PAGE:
PoliceOne’s Gun Policy & Law Enforcement survey was conducted online on Police1.com between March 4 and March 13, 2013. The survey was composed and compiled by Police1 staff along with staff from the Praetorian Group, PoliceOne’s parent company. It received more than 15,000 responses from adults who reside in the U.S. and who are either current or former/retired Law Enforcement, as verified by a qualifying question at the beginning of the survey. The survey sample size was broadly distributed by geography and rank in proportion to the U.S. law enforcement community at large. Additionally, survey promotion was limited to PoliceOne’s audience of verified law enforcement professionals, and conducted via exposure both on Police1.com as well as through email newsletters and a full-membership email promotion. A longer description of the survey methodology can be found at www.police1.com/police-gun-survey-methodology.
With more than 400,000 registered members and nearly 2 million unique visitors per month, Police1.com is the leading law enforcement website in the country. Police1 provides law enforcement-specific resources designed to help officers stay safe on the streets and more effectively protect their communities. Police1 is the only site to confirm the law enforcement status of all members, creating a trusted and safe community for the exchange and discussion of key law enforcement issues, including breaking news, top products and important officer safety strategies.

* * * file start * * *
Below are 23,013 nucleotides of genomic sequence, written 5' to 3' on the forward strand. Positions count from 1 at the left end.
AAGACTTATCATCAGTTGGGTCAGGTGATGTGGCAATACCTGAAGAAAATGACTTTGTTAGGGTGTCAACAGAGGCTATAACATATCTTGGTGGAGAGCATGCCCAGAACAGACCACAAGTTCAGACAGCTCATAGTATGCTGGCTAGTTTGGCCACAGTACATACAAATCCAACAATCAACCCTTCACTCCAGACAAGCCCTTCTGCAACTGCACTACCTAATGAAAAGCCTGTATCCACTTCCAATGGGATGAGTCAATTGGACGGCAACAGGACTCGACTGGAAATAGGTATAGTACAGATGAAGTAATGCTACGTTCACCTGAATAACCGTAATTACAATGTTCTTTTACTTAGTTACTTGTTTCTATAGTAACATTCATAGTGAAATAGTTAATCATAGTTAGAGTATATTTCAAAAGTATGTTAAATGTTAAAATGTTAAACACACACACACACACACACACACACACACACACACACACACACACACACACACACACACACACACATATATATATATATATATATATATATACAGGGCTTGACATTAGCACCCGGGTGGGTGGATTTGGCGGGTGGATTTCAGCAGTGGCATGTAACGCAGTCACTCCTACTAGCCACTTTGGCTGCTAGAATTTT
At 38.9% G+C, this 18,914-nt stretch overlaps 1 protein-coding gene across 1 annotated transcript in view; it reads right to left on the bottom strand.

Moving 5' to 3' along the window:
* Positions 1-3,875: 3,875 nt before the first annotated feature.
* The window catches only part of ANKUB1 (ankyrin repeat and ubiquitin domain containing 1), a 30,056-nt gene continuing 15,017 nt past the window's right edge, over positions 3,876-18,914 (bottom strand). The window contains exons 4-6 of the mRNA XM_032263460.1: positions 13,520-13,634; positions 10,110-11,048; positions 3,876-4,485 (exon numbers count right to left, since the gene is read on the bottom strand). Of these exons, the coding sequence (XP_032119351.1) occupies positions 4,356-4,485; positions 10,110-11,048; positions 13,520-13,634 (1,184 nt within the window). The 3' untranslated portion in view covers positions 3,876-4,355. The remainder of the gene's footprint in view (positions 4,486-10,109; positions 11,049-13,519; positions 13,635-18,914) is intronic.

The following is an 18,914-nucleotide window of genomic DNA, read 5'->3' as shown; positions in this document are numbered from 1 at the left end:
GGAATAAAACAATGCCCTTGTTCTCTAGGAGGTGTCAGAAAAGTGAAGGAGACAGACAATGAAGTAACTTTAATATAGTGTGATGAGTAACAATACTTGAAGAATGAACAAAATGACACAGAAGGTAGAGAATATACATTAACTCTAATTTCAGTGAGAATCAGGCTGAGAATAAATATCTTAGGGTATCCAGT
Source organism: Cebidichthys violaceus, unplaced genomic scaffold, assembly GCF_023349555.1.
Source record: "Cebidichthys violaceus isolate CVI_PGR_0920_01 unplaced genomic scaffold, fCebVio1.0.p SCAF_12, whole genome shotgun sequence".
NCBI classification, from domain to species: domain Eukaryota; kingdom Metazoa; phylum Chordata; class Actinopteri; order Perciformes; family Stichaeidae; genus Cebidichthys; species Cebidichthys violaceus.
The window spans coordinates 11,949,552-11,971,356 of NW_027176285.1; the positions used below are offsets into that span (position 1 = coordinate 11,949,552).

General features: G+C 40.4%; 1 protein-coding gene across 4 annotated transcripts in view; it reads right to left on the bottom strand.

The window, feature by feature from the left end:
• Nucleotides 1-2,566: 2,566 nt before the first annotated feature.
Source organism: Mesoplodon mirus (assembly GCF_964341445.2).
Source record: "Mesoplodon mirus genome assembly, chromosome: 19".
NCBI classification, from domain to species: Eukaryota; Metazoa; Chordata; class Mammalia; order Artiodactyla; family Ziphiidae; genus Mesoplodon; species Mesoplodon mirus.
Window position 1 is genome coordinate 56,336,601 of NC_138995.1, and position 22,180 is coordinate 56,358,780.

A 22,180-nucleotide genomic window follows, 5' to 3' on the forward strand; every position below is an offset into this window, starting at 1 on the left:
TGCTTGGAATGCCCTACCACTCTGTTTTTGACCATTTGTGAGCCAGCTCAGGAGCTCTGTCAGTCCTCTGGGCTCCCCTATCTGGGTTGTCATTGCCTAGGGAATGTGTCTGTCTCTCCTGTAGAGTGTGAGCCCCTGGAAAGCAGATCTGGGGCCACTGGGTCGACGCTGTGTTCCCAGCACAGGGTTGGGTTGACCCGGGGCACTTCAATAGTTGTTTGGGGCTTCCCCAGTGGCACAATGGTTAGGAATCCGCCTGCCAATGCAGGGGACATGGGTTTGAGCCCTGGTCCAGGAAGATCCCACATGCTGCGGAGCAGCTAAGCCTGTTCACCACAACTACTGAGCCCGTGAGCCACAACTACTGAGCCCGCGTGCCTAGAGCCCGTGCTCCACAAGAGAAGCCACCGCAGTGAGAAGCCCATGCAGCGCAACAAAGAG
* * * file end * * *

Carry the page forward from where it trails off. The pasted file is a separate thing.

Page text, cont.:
For more information on Police1, visit www.police1.com/about/.
About The Praetorian Group
The Praetorian Group is the leading online media company in the public safety and security market. Our properties are visited by more than 3 million public safety professionals every month and count over 1 million first responders as members. Praetorian owns and operates www.PoliceOne.com, www.FireRescue1.com, www.EMS1.com, www.CorrectionsOne.com and www.Military1.com, as well as more than 15 topical public safety websites providing resources ranging from online video to grant assistance. We are deeply committed to providing resources and cutting edge information that help first responders and military personnel stay safer, become better informed and more effectively protect our communities.
For more information on the Praetorian Group, visit www.PraetorianGroup.com.